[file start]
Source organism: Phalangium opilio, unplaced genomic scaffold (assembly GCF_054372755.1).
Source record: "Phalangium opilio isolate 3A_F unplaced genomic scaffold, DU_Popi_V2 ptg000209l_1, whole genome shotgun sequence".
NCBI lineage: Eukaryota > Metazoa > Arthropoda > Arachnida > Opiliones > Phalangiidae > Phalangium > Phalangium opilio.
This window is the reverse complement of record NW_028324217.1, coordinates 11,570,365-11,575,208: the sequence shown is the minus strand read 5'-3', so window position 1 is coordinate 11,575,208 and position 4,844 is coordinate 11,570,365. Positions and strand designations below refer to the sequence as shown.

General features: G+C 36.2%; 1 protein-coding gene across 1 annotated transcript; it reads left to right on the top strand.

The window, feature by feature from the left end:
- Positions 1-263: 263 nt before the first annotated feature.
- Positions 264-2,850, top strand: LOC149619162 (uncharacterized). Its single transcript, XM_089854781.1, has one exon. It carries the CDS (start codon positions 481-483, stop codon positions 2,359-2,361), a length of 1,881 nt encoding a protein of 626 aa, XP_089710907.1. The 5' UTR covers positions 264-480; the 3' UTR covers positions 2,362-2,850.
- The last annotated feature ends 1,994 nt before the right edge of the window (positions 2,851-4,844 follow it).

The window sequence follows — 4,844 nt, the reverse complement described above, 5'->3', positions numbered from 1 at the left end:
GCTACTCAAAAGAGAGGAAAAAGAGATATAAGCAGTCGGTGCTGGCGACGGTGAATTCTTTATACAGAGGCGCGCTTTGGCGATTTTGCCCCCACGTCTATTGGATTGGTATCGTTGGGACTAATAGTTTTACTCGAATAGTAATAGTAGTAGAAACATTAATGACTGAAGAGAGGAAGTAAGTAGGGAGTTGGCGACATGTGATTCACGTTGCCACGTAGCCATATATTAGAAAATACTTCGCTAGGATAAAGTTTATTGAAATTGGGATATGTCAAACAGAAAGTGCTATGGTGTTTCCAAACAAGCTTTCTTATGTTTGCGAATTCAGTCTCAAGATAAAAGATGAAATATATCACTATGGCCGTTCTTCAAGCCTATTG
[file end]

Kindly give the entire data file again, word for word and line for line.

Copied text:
Source organism: Phalangium opilio, unplaced genomic scaffold (assembly GCF_054372755.1).
Source record: "Phalangium opilio isolate 3A_F unplaced genomic scaffold, DU_Popi_V2 ptg000209l_1, whole genome shotgun sequence".
NCBI lineage: Eukaryota > Metazoa > Arthropoda > Arachnida > Opiliones > Phalangiidae > Phalangium > Phalangium opilio.
This window is the reverse complement of record NW_028324217.1, coordinates 11,570,365-11,575,208: the sequence shown is the minus strand read 5'-3', so window position 1 is coordinate 11,575,208 and position 4,844 is coordinate 11,570,365. Positions and strand designations below refer to the sequence as shown.

General features: G+C 36.2%; 1 protein-coding gene across 1 annotated transcript; it reads left to right on the top strand.

The window, feature by feature from the left end:
- Positions 1-263: 263 nt before the first annotated feature.
- Positions 264-2,850, top strand: LOC149619162 (uncharacterized). Its single transcript, XM_089854781.1, has one exon. It carries the CDS (start codon positions 481-483, stop codon positions 2,359-2,361), a length of 1,881 nt encoding a protein of 626 aa, XP_089710907.1. The 5' UTR covers positions 264-480; the 3' UTR covers positions 2,362-2,850.
- The last annotated feature ends 1,994 nt before the right edge of the window (positions 2,851-4,844 follow it).

The window sequence follows — 4,844 nt, the reverse complement described above, 5'->3', positions numbered from 1 at the left end:
GCTACTCAAAAGAGAGGAAAAAGAGATATAAGCAGTCGGTGCTGGCGACGGTGAATTCTTTATACAGAGGCGCGCTTTGGCGATTTTGCCCCCACGTCTATTGGATTGGTATCGTTGGGACTAATAGTTTTACTCGAATAGTAATAGTAGTAGAAACATTAATGACTGAAGAGAGGAAGTAAGTAGGGAGTTGGCGACATGTGATTCACGTTGCCACGTAGCCATATATTAGAAAATACTTCGCTAGGATAAAGTTTATTGAAATTGGGATATGTCAAACAGAAAGTGCTATGGTGTTTCCAAACAAGCTTTCTTATGTTTGCGAATTCAGTCTCAAGATAAAAGATGAAATATATCACTATGGCCGTTCTTCAAGCCTATTG